When it comes to birth control, many preconceived notions may influence which method a woman chooses. Whether it is the belief that some forms bring weight gain, cause cancer, or affect future fertility; there’s considerable misinformation about birth control which 99 % of sexually active American women report having used.
“Considering the high number of women who use birth control at some point in their life; clearing up myths is incredibly important,” says Nancy Stanwood, MD, MPH, chief of Yale Medicine Family Planning. “Women deserve great medical care for this aspect of their health. As medical providers, we welcome conversations with patients about contraception. They want to educate and empower them. They are here to find out each woman’s needs and help connect her with the method that is best for her.”
Often, that conversation includes education. Below, Yale Medicine experts answer common questions women have about contraception. “People often have a misconception that all birth control methods; are the same in terms of protection. But that is not true. Some work better than others,” Dr. Stanwood says. “I tell patients that, aside from permanent sterilization (tubal ligation for women, vasectomy for men), what gives the most protection is an intrauterine device (IUD) or the arm implant; both of which have a less than 1% risk of pregnancy in a year.”
IUDs protect against pregnancy
An IUD is a small, soft, flexible piece of plastic shaped like a “T” it is inserted into your uterus; via your cervix, by your doctor. There are several brands (Liletta, Kyleena, Mirena, Skyla), all of which release the hormone progestin; which changes the cervix and uterus to prevent sperm from getting through to an egg. These hormonal IUDs protect against pregnancy for three to seven years; depending on which one a woman chooses.
Another type of IUD (Paragard) is hormone-free and instead uses a copper coil; which also changes the cervix and uterus to prevent sperm from getting through to an egg, and it can be used for up to 12 years. The arm implant, sold under the brand Nexplanon, is a rod about the size of a matchstick; that is inserted under the skin of your upper, inner arm. It releases progestin and prevents pregnancy for up to five years by stopping ovulation; and thickening cervical mucus. The more commonly used contraception methods, including birth control pills, injections; arm patches, and vaginal rings have failure rates of about 10% in a year, Dr. Stanwood notes, noting that the problem is not with the method but how it’s used.
“We are not perfect. We are human, and those methods require us to remember things. For people with hectic lives, those methods might not be ideal,” she says. “Patients often tell me that they think all birth control causes weight gain; but there is only one method, the progestin hormonal injection given every three months, that is linked to weight gain,” Dr. Stanwood says. “That’s not to say women are not gaining weight. Most American women naturally gain about 2 pounds every year, but it’s not the pill or intrauterine devices causing it.”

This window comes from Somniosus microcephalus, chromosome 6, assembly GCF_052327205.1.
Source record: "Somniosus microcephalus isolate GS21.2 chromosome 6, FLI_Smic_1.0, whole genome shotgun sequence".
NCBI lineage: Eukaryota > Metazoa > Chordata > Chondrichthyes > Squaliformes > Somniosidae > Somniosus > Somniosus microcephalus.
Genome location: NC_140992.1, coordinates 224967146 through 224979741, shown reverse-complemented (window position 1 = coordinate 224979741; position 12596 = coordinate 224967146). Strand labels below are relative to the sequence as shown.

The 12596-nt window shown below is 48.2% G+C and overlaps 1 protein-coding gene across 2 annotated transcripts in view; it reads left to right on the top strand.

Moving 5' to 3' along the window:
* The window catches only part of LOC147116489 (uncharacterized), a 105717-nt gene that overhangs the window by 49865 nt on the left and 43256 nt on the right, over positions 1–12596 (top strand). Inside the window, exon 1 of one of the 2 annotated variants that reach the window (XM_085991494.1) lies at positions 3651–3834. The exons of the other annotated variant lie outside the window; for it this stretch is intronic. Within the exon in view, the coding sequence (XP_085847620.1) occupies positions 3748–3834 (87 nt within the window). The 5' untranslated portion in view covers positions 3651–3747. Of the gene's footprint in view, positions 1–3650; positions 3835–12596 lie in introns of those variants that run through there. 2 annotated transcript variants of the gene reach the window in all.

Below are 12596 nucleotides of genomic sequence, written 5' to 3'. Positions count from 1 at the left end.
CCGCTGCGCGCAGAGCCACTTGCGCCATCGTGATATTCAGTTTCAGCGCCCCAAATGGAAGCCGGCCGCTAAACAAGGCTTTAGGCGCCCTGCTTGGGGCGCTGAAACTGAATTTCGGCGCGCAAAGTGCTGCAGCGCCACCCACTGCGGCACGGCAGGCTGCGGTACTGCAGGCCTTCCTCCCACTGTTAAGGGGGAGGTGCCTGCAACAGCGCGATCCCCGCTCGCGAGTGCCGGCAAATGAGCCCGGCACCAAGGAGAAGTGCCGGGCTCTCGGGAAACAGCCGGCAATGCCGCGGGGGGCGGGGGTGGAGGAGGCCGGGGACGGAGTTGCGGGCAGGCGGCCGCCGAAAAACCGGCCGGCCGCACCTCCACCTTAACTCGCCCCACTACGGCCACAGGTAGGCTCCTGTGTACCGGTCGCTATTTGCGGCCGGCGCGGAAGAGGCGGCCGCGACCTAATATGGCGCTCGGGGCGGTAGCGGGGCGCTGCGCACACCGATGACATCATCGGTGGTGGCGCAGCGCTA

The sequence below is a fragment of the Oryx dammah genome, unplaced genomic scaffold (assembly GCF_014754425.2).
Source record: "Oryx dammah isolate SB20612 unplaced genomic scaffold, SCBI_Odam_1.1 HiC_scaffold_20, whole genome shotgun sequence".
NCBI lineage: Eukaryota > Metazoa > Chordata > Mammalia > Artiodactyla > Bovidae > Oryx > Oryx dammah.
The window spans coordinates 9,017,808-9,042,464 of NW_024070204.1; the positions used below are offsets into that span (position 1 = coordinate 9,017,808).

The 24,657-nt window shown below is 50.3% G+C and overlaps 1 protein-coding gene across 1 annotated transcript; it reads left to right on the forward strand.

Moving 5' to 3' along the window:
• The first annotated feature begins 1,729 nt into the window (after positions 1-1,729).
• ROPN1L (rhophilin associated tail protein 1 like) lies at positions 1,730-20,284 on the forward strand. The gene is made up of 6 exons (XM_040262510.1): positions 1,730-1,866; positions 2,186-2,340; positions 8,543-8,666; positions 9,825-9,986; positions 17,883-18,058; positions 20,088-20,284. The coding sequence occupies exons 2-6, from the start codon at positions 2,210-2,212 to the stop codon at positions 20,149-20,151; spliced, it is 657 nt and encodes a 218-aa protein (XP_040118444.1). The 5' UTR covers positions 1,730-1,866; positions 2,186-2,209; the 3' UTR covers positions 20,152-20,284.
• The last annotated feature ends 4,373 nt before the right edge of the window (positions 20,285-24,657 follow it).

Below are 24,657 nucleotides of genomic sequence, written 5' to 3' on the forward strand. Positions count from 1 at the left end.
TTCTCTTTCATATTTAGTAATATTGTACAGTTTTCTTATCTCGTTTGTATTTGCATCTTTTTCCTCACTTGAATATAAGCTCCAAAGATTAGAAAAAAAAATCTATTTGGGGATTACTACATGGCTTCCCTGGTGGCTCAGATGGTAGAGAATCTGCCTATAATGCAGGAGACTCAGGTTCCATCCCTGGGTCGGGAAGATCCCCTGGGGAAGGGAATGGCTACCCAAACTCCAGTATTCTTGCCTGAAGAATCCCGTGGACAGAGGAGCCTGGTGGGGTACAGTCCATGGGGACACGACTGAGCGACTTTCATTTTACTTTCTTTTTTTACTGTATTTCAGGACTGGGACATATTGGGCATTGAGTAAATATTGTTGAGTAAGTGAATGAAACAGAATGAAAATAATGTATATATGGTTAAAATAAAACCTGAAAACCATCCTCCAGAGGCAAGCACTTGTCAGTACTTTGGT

Birth control injection contains progestin
Sold under the brand name Depo-Provera, the birth control injection contains progestin; and suppresses ovulation so that you don’t release an egg each month and therefore can’t get pregnant. One study showed that, over one year; women who used Depo-Provera gained five pounds more than those using a copper IUD. The reason Depo-Provera can cause weight gain, Dr. Stanwood explains, is that it can activate signals in the brain that control hunger.
Some women mistakenly believe that being on contraception will make it difficult for them to get pregnant once they stop; especially when they are using what’s known as long-acting reversible contraception (LARC), such as IUDs or the arm implant. These devices only interfere with conception when they are in place. “You could have an IUD or arm implant in for two years or even just a month, and if you don’t like it, or you want to get pregnant, we take it out. It does not affect your future fertility,” says Aileen Gariepy, MD, MPH, a Yale Medicine obstetrician-gynecologist.
Some women worry that IUD insertion is painful; Dr. Stanwood says the experience varies for each woman. “For most, it’s similar to a typical pelvic exam with a Pap test, but with a little more of a cramp,” she says. “For others, I’m all done and they ask, “That’s it? I didn’t feel anything.” Yet other women might feel more crampy. For most, it is a procedure that takes about five minutes total with a few minutes of cramps that are worth it in exchange for many years of birth control.”
Least amount of discomfort
IUD insertion is performed during a standard office visit. “Some spotting is expected after and might last the rest of the day,” Dr. Stanwood says. Women who have recently given birth have a particularly easy time; with the experience, she notes. “I like to let women who have recently delivered a baby know that they will have the least amount of discomfort in terms of insertion if they do it within a couple of months of having their baby, because the cervix tends to be open and the uterus is not as bothered by it.”
Likewise, the arm implant is a quick and easy procedure. Your medical provider will apply a local anesthetic to numb your arm and use a special device to slide the implant under your skin. “They slip it through a little hole on the inside part of the arm and it rests under the skin,” Dr. Stanwood says. “It’s kind of like getting blood drawn or getting an IV put in. Getting it removed is similarly very quick. Plus, it is very discreet. A woman can feel it if she pushes on it, but it’s not sticking out.”